Friday, 28 February 2014

The Yogi Bear Diary #3: "The Flying Pink Nun"

The author renouncing the world as she takes ordination

Australian yogi Nobuko Nakano has spent an extended period living a dhammic life in Burma, and continues on her reflections on her experiences. Her first entry can be seen here, and previous entry here. This is the third and final entry (for now).

"Dear faithful yogi bear diary readers,

After a year and one month staying in Yangon, nine months at The Phyu Tawya as a yogi, I went to Dhamma Sindhu vipassana centre, Gujurat, west India in late November to sit a 45 days course. It was really really great to have finally been able to sit a 45 days course.

Certainly, you go much deeper than a 30 days, almost where it finishes on the 30 days mark, and the 30 days students leave, the rocket keeps going, into a deeper meditation of awareness. On completion of the 45 days course, I came back to Burma alone, with the intention of ordaining. I had been in a committed relationship for almost a year by then, based on the decision of wanting to ordain, it was decided it would be best for us to break up.

Athough I was very heartbroken having to do this, I also knew in my heart, if I were to take the choice of really ordaining seriously, I had to let the relationship go, I knew I could not do both.

Chan Mya Nunnery. The White Building is the author's residence.

Through a sequence of events, my original plan of either going back to The Phyu Tawya where I was before or Pa Auk monastery in Mon state (south Burma) were completed shifted into a different direction.

The dhamma winds led me to the second senior Sayadaw at Mingala Sukkha Pali University in Tamwe, Yangon (a brother monk attends the university and lives there on a whim I was able to meet this Sayadaw).

This Sayadaw was 82 years old, but very genki (energetic) and present in his mind, and he really enthusiastically suggested I go to Mandalay, where there is a very big monastery where they teach Abhidhamma, and the Sayadaw there can speak English, and teaches Abhidhamma classes in English.

So actually I received this guidance exactly the night before thinking of coming back to The Phyu Tawya. The next day, my plans went a totally different direction and I travelled to Mandalay, accompanied by the monk brother, who lived at Mingala Sukkha.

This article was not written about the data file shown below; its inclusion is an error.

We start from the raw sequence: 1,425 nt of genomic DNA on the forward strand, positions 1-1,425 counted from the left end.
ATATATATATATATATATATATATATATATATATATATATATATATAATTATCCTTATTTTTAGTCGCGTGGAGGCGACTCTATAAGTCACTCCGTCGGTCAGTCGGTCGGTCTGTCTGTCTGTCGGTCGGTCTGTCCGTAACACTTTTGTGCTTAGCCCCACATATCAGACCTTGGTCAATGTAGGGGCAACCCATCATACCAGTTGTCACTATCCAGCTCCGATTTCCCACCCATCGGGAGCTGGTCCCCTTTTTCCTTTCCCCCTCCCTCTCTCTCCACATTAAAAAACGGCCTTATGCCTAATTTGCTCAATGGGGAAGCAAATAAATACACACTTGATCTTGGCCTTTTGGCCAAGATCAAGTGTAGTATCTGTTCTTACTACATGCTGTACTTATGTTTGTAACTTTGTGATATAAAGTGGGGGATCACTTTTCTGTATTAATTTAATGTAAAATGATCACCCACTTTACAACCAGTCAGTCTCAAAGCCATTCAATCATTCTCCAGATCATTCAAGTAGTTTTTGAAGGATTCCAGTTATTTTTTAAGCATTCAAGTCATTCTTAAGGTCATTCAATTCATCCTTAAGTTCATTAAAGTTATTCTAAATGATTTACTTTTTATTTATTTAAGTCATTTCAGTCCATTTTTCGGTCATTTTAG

Although my plans had experienced anicca on what seemed like on a whim, this felt like the most clearest choice and right in my heart.

Having studied the intensive 3 and half month Pali course at Dhamma Giri (in 2010, I had enjoyed it very much, although I had found it very challenging. The pace and the amount of material to be studied was really full on.

I had somewhere in my mind, wished to continue the studies of Pali somehow, but not wishing to do the Pali course again.

This was my chance to reconnect with Pali studies, and on top of that, I could also have a chance to study the Abhidhamma (the profound teachings of the Buddha).

So, as soon as I arrived in Mandalay, through contacts, I was brought to Chan Mya Ran Thi, in Yankin Hill in Mandalay, which is a very big nunnery where it specializes in Abhidhamma teachings and classes.

Sunrise over nearby Mandalay Hill

On January 26th, I ordained here, and I really couldn't have asked for a better place to be ordained and surrounded by such heartfelt, metta filled, generous and caring sisters. and a wonderful, nurturing sayagyi (head nun).

Ordaining and becoming part of the sangha and living the life is something I’ve wished to do for a very long time, and it took me time to really feel like I was in the motion of it actually happening.

I think it was at the time, the sayagyi was cutting and collecting locks of my hair off my head, and they were being gathered on a cloth in front of me. I could feel my hair was becoming very short, and was starting to feel very exposed, and from seeing my chopped off hair laid in front of me, it was very tangible evidence it was happening! :)

The author has her hair cut before nun ordination

The next day, I came to the very big Abhidhamma monastery Oo Yin Garden Monastery, also known as the International Institute Of Abhidhhamma, which is about 12 minutes walk down the road from Chan Mya nunnery.

It is a campus of Yangon University, International Institute of Abhidhamma faculty.

There are about 400 monks studying here all under the guidance of Sayadaw U Jotika, (who is a different sayadaw than the famous author),

And wow, when you come here during the class times, you can hear the roars from different classrooms, of the recitations and chanting of the different Abhidhamma chants and Patthanas being learnt off by heart by the novices and monks. It is such very great vibration, and very deep, and also very inspiring to be in this environment.

I met the head Sayadaw U Jotika, and arranged to have daily Abhidhamma classes with him. So now my daily life has changed from practising the patipatti so much to more so the pariyatti, which really suits me fine. I feel I’m able to get the balance of the other side more now, after having lived in the dhamma bubble of Goenka vipassana centres and giving service for about 6 and a half years and sitting full time at The Phyu Tawya for more than nine months, and topping that off with a 45 days days course, studying the Abhidhamma is a change which is really wonderful.

The author at Oo Yin Monastery with novices